Friday, July 2, 2021

Walking History in Quincy, California

We're still in a walking mood after yesterday's hike but we're going to keep in local. The Plumas County Museum, conveniently located just over a block away from our hotel, has a lot of literature about the surrounding area. We're taking advantage of their Quincy Walking Tour to take a closer look at this pretty town.

While our hotel isn't particularly historic, next door is a couple of historic properties including the Watson Home and Lee homesite. Corydon and Clark Lee are major names in the area...even the street we're staying on is named after them...and a large Victorian house was built here in 1889 but destroyed in 1969 by fire. Clark Lee moved another house here in 1902 that's still there.

One house removed is the Nannie White house, a sturdy brick house built in 1913 by a local widow.

Down the street, Judge John Goodwin built a large brick house in 1865...the town's first...which became the local hospital. Now, it's the home of Plumas Rural Services.

Skipping ahead, the livery stable was built in 1875. Still standing, its the home of a local brewery and theater.

Across the street is the imposing and solid Plumas County Courthouse, built in 1920 with more marble than the original budget called for.

The lobby is quite stunning.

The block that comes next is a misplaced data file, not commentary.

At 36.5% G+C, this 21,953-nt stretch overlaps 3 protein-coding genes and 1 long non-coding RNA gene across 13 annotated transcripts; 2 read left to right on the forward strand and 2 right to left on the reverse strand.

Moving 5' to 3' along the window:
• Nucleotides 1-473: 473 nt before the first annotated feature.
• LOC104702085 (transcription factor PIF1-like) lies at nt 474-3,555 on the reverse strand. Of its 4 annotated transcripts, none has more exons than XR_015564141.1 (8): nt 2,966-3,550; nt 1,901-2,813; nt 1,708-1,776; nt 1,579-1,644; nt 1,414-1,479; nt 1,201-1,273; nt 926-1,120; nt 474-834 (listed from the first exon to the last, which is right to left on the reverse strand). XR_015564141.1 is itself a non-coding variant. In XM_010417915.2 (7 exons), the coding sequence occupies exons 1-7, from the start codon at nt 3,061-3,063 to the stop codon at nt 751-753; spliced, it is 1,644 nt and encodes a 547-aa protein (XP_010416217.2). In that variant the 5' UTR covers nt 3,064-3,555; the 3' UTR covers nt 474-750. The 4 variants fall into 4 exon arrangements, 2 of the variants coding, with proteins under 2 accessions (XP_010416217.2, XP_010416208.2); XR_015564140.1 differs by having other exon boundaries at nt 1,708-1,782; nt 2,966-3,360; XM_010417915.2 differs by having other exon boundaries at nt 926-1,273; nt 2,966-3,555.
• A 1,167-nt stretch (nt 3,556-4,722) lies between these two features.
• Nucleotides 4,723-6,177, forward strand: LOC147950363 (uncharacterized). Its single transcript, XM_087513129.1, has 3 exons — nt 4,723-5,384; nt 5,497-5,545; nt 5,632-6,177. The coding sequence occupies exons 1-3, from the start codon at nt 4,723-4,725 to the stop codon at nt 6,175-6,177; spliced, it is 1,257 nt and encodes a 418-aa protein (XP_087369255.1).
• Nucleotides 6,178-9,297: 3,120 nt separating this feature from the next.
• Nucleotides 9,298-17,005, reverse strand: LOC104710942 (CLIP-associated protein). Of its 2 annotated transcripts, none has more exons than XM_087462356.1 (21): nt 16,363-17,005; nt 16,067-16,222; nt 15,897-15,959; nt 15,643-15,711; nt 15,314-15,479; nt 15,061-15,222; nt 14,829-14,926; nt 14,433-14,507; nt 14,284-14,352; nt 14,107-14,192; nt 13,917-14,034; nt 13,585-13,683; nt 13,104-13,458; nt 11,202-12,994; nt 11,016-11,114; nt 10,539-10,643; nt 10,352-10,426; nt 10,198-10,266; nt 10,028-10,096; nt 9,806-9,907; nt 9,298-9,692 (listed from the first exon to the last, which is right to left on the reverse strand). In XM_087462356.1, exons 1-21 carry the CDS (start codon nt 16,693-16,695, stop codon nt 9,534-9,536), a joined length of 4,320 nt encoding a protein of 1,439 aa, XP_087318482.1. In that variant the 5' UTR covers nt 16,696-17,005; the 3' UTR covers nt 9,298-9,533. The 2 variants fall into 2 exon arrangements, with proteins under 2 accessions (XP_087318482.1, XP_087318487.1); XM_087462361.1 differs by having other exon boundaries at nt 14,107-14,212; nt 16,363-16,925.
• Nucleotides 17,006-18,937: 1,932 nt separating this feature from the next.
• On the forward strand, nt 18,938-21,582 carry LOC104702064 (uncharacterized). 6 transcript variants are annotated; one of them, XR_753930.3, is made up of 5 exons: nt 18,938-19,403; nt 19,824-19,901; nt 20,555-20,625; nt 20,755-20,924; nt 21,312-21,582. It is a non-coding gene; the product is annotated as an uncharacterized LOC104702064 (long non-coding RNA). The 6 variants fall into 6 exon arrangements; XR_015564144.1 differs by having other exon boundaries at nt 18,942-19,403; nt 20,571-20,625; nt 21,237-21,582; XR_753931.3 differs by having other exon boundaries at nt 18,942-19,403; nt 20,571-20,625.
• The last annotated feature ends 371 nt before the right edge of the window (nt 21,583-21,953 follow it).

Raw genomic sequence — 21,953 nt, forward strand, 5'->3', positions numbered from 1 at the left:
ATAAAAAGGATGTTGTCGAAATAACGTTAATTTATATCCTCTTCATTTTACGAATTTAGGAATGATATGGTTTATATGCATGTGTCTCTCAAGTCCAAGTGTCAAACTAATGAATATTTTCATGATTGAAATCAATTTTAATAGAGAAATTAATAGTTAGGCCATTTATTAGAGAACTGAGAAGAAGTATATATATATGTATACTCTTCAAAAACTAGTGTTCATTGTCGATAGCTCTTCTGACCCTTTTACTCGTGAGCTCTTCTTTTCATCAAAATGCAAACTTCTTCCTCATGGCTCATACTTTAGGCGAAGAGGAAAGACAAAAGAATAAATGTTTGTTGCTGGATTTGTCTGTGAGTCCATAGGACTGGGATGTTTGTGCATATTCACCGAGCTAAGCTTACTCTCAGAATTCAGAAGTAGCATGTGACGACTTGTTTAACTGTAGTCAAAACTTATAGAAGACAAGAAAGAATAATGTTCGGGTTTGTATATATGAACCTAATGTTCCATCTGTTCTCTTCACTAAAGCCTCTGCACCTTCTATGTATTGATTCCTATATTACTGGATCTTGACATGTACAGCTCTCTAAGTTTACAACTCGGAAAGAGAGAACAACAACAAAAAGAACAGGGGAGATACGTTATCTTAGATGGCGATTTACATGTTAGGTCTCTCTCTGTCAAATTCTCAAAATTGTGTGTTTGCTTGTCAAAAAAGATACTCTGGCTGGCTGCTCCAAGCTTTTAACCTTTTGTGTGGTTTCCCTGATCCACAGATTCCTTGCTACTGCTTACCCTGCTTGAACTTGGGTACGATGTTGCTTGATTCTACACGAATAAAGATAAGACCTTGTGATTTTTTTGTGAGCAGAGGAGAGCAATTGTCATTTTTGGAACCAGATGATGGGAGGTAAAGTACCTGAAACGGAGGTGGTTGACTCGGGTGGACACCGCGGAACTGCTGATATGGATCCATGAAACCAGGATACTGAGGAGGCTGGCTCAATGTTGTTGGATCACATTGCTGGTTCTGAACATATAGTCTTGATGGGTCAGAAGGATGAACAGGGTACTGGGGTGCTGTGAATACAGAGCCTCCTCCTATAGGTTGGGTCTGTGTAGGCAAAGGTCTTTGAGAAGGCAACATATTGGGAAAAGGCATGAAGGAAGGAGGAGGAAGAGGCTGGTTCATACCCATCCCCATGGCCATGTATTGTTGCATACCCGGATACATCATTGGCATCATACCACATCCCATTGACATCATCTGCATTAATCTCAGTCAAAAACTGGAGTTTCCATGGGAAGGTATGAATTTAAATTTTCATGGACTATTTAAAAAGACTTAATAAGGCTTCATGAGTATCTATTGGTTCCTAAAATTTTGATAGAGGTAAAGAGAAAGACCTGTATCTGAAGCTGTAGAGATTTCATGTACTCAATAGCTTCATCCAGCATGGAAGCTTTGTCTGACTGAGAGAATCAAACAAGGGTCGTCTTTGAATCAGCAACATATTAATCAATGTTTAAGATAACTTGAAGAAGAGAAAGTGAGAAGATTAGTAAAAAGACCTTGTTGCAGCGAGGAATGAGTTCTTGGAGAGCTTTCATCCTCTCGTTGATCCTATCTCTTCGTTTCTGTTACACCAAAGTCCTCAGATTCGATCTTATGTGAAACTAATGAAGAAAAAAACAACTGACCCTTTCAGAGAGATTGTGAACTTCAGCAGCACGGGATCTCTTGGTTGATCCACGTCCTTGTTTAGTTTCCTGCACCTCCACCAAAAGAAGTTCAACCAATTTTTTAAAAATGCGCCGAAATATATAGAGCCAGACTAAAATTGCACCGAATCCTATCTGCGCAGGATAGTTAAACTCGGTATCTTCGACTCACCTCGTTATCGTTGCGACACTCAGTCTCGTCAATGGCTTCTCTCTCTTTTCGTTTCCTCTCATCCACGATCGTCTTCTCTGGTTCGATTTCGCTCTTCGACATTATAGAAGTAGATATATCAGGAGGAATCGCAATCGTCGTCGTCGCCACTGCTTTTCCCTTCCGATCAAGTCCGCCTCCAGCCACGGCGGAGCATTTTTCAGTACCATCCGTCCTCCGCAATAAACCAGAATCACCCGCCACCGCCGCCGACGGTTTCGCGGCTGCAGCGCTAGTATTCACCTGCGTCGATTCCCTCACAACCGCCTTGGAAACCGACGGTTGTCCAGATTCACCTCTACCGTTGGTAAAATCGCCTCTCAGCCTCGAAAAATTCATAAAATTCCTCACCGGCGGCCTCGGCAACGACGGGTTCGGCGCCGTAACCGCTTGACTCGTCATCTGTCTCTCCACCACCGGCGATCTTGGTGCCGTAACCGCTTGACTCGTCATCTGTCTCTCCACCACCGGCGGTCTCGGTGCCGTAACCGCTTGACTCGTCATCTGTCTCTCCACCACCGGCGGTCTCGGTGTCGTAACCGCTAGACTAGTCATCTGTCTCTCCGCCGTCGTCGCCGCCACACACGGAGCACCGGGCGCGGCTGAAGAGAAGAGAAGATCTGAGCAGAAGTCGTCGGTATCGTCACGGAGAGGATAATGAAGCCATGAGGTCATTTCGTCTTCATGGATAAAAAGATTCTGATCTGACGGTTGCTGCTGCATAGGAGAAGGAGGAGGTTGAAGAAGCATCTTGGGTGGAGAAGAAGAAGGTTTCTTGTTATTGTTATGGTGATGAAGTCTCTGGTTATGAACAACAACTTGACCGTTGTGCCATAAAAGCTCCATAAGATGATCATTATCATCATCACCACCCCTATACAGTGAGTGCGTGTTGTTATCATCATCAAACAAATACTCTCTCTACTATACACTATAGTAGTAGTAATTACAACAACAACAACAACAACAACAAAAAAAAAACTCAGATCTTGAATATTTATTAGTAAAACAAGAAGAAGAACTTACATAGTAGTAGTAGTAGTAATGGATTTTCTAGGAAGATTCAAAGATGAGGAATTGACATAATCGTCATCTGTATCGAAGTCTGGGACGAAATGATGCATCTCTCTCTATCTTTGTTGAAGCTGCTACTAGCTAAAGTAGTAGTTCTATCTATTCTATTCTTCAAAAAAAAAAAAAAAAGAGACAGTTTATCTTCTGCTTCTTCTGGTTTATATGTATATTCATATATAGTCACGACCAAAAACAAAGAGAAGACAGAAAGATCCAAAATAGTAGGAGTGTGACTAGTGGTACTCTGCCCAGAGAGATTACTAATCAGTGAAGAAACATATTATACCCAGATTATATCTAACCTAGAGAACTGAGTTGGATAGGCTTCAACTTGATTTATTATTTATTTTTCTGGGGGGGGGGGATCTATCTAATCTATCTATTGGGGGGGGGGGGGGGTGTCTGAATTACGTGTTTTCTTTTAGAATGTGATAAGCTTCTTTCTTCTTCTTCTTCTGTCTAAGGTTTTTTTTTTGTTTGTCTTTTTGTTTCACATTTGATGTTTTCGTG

In 1903, the Plumas County Bank was built in what locals called a "pretentious" Spanish mission style. It's now an investment office and the wine bar out back offers live music on the patio.

Under renovation, the 1884 Lowell Home was built with unusual diagonal porch while the in-laws, the Cloughs, lived across the street in their 1879 mansion. Greeley Clough went on to become a judge and state assemblyman.

Opposite, a modern home has replaced the home of A.W. Keddie who brought the all-important railroad to Plumas County.

Behind the museum is the Variel House, built in 1878. Tours can be arranged with the museum but it is not accessible. There is also a garden with old mining equipment in it.

On the other side of the museum is the 1863 law office of John D. Goodwin.

It is still in use as the Plumas County Law Library and is the oldest law office still in use in the state of California. It's also the smallest law library I've every seen.

In 1868, Wells Fargo agent Charles Kaulback finished a house for his bride, Mary Loring. We talked to the father of the current owner who still uses it as a family home.

While we've skipped over quite a few of the stops on the tour, these highlights give you a sense of some of the history you can find along this great, wheelchair accessible walk that stays within the compact confines of Quincy's downtown.

We've worked up a thirst, so we're going to slake that at the Plumas Club, a great Clamper dive bar (Clampers are member of E Clampus Vitas, a historical club that likes to have a good time) where we can get a cold, cheap beer before heading back to the inn.

Darryl Musick
Copyright 2021 - All Rights Reserved

No comments:

Post a Comment